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Supreme Court upholds sanctions against lawyers for ‘frivolous’ Michigan 2020 election suits

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Supreme Court upholds sanctions against lawyers for ‘frivolous’ Michigan 2020 election suits

Feb 20, 2024 | 8:19 pm ET
By Jon King
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Supreme Court upholds sanctions against lawyers for ‘frivolous’ Michigan 2020 election suits
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Texas attorney Sidney Powell would embark on a public campaign in Georgia and other states of unleashing accusations that the 2020 presidential election was stolen from then-President Donald Trump. Ross Williams/Georgia Recorder

Sanctions levied against Sidney Powell and six other attorneys for spreading false claims while litigating the results of Michigan’s 2020 general election will stand.

That’s after the U.S. Supreme Court on Tuesday, without comment, rejected appeals by the group, all of whom represented former President Donald Trump’s unsuccessful attempts to overturn President Joe Biden’s more than 154,000 vote margin of victory in Michigan in 2020.

The attorneys argued the sanctions would “chill legitimate election challenges,” while also claiming Democrats were trying to “marginalize political opponents and destroy their counsel.”

The sanctions were ordered in August 2021 by U.S. District Court for the Eastern District of Michigan Judge Linda Parker. In her 110-page opinion granting the sanctions, Parker wrote that the lawsuit “represents a historic and profound abuse of the judicial process” and “should never have been filed.”

“Sanctions are required to deter the filing of future frivolous lawsuits designed primarily to spread the narrative that our election processes are rigged and our democratic institutions cannot be trusted,” the opinion read.

Her ruling was mostly upheld last year by the Cincinnati-based 6th U.S. Circuit Court of Appeals and the Supreme Court was the last stop for Powell, who is from Texas, along with Lin Wood of Georgia, who filed a separate appeal that was also rejected.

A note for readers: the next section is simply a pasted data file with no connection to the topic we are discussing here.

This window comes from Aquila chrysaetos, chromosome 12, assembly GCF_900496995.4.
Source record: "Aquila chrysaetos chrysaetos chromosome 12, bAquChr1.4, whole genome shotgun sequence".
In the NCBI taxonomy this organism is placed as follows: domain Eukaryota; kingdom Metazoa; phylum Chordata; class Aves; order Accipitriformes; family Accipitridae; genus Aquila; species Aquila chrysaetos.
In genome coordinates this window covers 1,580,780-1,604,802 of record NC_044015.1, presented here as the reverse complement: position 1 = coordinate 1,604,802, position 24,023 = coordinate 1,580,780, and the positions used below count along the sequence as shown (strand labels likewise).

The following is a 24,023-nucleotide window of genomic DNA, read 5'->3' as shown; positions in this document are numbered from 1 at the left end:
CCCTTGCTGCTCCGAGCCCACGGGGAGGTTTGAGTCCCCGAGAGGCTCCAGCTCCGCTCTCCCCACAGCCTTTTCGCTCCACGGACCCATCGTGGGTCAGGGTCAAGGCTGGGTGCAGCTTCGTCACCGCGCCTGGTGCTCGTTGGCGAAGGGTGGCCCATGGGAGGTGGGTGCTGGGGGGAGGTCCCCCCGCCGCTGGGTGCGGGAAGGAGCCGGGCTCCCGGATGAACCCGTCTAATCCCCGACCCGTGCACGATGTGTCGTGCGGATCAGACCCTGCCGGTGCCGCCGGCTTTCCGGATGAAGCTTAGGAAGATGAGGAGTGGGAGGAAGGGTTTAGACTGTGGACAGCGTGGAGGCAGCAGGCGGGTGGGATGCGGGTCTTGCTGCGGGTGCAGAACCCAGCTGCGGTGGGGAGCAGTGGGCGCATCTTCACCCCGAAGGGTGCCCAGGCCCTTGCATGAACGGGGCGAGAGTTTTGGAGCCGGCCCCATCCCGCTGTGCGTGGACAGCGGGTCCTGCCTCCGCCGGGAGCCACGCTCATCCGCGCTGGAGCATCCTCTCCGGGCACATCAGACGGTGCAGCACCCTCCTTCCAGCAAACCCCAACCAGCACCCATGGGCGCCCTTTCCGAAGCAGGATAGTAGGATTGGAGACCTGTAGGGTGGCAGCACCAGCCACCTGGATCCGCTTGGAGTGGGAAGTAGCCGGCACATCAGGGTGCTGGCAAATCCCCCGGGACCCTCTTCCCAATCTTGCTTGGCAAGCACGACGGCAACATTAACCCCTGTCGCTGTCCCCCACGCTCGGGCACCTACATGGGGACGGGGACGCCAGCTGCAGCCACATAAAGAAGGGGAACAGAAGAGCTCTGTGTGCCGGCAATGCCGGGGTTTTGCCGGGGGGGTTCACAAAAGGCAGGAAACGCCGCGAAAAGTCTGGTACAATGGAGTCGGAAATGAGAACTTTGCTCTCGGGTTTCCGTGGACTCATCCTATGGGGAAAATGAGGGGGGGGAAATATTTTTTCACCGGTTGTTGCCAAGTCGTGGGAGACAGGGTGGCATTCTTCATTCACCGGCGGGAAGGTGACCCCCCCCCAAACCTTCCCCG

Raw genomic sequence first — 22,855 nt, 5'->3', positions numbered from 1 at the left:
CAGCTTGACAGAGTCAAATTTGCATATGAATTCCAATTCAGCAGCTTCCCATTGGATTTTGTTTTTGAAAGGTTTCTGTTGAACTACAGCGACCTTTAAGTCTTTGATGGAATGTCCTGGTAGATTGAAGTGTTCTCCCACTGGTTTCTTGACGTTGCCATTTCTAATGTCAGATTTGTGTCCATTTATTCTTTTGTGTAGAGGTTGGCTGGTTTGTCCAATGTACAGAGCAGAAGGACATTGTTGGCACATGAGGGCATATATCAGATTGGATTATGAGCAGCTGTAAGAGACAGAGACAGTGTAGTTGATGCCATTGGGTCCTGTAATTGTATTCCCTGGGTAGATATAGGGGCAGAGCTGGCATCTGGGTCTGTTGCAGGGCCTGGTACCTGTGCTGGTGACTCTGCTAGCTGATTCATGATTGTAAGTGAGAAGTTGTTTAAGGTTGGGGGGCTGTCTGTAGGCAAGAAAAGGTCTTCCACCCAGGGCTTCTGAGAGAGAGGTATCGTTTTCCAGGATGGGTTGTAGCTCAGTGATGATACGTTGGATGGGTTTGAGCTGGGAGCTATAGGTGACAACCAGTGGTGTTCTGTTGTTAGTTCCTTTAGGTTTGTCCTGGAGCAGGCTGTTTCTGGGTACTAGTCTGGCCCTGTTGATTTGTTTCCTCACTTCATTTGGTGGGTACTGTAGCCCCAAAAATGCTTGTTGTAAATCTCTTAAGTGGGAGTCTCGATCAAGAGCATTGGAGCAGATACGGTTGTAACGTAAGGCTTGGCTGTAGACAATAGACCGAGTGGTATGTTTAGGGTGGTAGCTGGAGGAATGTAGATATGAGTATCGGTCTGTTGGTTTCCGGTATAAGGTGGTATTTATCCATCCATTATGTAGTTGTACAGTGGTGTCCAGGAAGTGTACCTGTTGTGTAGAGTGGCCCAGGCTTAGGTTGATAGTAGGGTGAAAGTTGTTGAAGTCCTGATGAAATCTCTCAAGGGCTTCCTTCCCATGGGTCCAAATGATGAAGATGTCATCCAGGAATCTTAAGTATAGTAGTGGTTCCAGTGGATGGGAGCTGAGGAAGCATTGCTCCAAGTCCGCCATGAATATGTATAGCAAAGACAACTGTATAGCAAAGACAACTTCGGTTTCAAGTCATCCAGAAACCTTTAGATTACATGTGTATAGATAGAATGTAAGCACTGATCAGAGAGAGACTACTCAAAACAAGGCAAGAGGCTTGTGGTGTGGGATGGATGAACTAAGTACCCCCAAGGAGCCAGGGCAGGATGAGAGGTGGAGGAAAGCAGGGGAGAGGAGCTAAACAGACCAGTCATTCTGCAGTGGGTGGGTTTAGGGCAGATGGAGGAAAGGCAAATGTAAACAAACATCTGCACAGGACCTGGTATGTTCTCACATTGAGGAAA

The five other attorneys were Julia Z. Haller and Brandon Johnson of Washington D.C., and three lawyers from Michigan; Scott Hagerstrom, Howard Kleinhendler and Gregory Rohl.

Altogether, Parker levied $175,000 in sanctions against the attorneys for submitting court documents that failed to meet the appropriate legal standard as they were based on “theories, conjecture, and speculation,” although that amount was later lowered to just over $150,000 to cover the legal fees involved in defending against the lawsuits. The City of Detroit will receive the lion’s share of that; $132,810.62, while the State of Michigan will receive $19,639.75.

Parker also ordered the lawyers to undergo 12 hours of continuing legal education.

Powell was also charged in Georgia for conspiring to interfere with the 2020 election in Fulton County. She pleaded guilty last October to six misdemeanor charges, one day before jury selection was scheduled to begin for her trial there.

As part of the plea deal, Powell was sentenced to six years of probation for conspiring to interfere with the performance of election duties for orchestrating a Coffee County elections system breach following the 2020 presidential election.

This story was published earlier by the Michigan Advance, an affiliate of the nonprofit States Newsroom network, which includes the Florida Phoenix.